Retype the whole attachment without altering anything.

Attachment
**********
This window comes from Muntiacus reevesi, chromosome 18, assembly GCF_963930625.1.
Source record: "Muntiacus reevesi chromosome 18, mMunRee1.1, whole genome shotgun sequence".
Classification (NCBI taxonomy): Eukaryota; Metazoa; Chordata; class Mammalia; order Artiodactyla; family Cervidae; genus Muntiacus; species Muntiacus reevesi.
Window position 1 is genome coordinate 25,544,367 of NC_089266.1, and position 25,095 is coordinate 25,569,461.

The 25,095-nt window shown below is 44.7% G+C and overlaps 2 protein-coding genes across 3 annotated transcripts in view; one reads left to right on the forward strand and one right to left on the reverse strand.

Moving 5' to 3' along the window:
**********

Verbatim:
This window comes from Muntiacus reevesi, chromosome 18, assembly GCF_963930625.1.
Source record: "Muntiacus reevesi chromosome 18, mMunRee1.1, whole genome shotgun sequence".
Classification (NCBI taxonomy): Eukaryota; Metazoa; Chordata; class Mammalia; order Artiodactyla; family Cervidae; genus Muntiacus; species Muntiacus reevesi.
Window position 1 is genome coordinate 25,544,367 of NC_089266.1, and position 25,095 is coordinate 25,569,461.

The 25,095-nt window shown below is 44.7% G+C and overlaps 2 protein-coding genes across 3 annotated transcripts in view; one reads left to right on the forward strand and one right to left on the reverse strand.

Moving 5' to 3' along the window: